EAST LANSING, Mich. — Growers have the luxury of planting most vegetable crops on an annual basis, timed to avoid conditions that cause bolting, but some early seeded and transplanted crops may experience those conditions. Flowering in most winter annual and biennial plants is influenced by complex interactions between temperature, daylength and stresses of various kinds. Among these, periods of cool temperatures during early growth, followed by long daylight hours are often the most important determinant of unwanted bolting in vegetables. In this article we summarize the vernalization process for several vegetable crops and what that might mean for a spring with excellent growing conditions marked with periodic freezing and prolonged cool temperatures. Table 1 contains the vernalization requirements of vegetable crops.
Many vegetable crops come from wild relatives classified as a biennial or winter annual. Biennials are those plants that spend their first full season of growth putting energy into a storage area (root, fleshy leaves, stems, etc.) and then use their stored energy the second year to produce flowers and seed. Biennial crops produce the part we eat in their first year of growth and then are harvested before they go to seed. Winter annuals are plants that germinate in the fall or very early spring with high tolerance to winter temperatures as small plants and then flower in the spring or summer of the next year. They are planted in late spring or summer to avoid the conditions that cause them to flower.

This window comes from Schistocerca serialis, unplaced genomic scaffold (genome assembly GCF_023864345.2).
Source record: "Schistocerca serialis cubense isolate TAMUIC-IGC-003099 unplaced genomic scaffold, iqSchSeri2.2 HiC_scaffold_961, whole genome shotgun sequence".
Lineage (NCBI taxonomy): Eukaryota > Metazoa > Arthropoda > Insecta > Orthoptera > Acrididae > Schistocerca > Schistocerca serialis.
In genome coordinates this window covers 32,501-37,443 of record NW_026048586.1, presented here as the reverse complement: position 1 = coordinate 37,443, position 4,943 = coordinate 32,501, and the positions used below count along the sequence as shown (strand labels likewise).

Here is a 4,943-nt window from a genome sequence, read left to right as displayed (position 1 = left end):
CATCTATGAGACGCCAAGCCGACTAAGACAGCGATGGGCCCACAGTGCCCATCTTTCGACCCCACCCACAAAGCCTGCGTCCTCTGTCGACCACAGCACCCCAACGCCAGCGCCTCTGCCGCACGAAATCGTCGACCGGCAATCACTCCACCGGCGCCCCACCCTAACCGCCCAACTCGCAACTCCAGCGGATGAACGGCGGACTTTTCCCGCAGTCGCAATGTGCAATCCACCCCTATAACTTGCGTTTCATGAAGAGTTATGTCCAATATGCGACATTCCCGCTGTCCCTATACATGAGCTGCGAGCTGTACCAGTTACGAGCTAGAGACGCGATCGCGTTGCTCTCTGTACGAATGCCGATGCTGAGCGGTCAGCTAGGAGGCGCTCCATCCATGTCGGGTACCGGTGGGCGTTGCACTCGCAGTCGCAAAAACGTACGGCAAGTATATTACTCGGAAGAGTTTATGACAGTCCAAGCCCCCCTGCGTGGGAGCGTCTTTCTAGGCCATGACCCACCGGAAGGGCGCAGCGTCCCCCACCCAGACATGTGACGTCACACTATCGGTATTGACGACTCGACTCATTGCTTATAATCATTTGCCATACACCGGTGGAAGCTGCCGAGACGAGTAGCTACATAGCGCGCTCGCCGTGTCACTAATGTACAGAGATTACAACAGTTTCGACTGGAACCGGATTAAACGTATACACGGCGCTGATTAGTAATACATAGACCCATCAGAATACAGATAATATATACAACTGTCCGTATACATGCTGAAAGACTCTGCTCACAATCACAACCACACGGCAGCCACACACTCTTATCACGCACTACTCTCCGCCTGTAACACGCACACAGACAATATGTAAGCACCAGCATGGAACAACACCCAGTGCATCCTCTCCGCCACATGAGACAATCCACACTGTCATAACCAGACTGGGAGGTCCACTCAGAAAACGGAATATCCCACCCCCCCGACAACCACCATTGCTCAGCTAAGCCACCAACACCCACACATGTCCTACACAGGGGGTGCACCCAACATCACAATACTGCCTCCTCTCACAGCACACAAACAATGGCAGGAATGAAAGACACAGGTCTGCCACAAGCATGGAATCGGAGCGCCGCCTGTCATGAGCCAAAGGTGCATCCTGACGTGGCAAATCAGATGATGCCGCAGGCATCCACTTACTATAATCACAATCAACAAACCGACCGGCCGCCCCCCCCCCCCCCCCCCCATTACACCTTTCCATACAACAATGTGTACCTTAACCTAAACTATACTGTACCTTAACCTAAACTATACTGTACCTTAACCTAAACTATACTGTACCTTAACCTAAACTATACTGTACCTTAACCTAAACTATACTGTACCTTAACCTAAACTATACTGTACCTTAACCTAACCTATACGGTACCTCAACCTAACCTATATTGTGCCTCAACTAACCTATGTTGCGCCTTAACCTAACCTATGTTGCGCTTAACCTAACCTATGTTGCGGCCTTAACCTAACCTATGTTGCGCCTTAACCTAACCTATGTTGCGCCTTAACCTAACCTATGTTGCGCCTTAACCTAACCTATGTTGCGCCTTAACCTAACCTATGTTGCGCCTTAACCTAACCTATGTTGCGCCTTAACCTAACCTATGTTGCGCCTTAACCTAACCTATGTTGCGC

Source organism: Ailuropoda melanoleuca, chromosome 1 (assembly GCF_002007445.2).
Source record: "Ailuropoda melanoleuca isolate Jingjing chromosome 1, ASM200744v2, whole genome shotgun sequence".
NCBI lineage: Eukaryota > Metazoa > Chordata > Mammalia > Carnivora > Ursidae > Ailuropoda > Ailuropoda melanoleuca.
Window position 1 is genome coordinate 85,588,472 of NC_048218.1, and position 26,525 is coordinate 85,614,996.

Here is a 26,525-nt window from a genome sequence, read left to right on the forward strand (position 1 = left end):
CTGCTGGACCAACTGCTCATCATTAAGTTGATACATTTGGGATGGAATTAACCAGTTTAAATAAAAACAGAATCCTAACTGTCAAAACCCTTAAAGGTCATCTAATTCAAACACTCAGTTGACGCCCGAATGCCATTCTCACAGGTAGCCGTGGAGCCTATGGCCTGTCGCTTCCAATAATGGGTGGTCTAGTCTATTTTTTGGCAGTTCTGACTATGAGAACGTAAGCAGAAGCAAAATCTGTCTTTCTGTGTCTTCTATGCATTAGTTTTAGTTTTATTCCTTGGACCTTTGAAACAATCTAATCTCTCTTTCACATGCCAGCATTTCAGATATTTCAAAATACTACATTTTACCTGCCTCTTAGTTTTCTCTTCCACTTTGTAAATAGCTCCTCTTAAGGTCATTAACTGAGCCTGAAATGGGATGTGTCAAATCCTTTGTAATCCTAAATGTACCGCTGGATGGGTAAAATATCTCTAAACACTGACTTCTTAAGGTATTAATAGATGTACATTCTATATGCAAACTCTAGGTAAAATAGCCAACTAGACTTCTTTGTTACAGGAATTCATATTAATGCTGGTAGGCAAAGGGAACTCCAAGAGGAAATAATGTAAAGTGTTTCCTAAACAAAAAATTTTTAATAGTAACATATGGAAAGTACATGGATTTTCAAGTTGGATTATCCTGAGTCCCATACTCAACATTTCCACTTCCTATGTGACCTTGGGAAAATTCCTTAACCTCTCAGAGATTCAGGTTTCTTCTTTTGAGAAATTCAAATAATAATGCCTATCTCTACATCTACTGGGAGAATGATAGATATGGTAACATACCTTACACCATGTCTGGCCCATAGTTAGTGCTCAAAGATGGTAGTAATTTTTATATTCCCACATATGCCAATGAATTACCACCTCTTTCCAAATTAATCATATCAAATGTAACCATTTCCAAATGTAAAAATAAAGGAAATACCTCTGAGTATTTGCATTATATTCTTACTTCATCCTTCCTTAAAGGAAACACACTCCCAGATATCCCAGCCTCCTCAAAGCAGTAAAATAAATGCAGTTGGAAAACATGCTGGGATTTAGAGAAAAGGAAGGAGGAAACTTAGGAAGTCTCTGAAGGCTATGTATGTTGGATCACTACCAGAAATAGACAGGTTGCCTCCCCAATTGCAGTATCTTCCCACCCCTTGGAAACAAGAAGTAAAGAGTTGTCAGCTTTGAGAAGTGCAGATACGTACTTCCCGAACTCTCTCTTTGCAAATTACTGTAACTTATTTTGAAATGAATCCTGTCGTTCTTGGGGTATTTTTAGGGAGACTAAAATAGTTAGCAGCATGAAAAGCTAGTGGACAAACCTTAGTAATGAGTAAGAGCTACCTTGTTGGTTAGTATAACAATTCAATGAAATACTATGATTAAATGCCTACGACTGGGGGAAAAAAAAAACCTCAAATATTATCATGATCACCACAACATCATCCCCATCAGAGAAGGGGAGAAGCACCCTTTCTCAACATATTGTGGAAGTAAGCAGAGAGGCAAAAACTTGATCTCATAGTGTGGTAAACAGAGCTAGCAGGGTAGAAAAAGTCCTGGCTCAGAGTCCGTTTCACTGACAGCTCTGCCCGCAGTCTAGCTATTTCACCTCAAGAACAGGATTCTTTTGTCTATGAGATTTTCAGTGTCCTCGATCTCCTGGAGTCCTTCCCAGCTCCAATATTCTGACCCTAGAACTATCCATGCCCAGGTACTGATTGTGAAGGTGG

Most biennial and winter annual vegetable crops are cool-season crops and have their origins in the Mediterranean region and grow best at temperatures between 50 and 70 degrees Fahrenheit. Many are also long-day plants, meaning that the transition to flowering or bulbing is stimulated only after daylengths exceed a critical daylength in late spring or early summer.
In addition to daylength requirements, most winter-hardy biennial and perennial crops in our growing region need a certain number of hours at cool temperatures after they have grown to a certain size before they will flower. This is a process called vernalization. The time (or leaf stage) before a crop becomes responsive to vernalizing temperatures is called its juvenile period. Not all vegetable biennials have a juvenile period, and some can even vernalize as a seed. For some spring planted biennial crops, a string of cool days or nights can precondition them to flower sooner than desired. This unwanted, premature flowering is called bolting in most crops. Some crops will also reverse their progress towards flowering when higher temperatures interrupt the cold ones and full vernalization has not been reached, and this is called devernalizing. However, other environmental stresses can also push the plants to bolt, including disease, drought and nutrient deficiencies.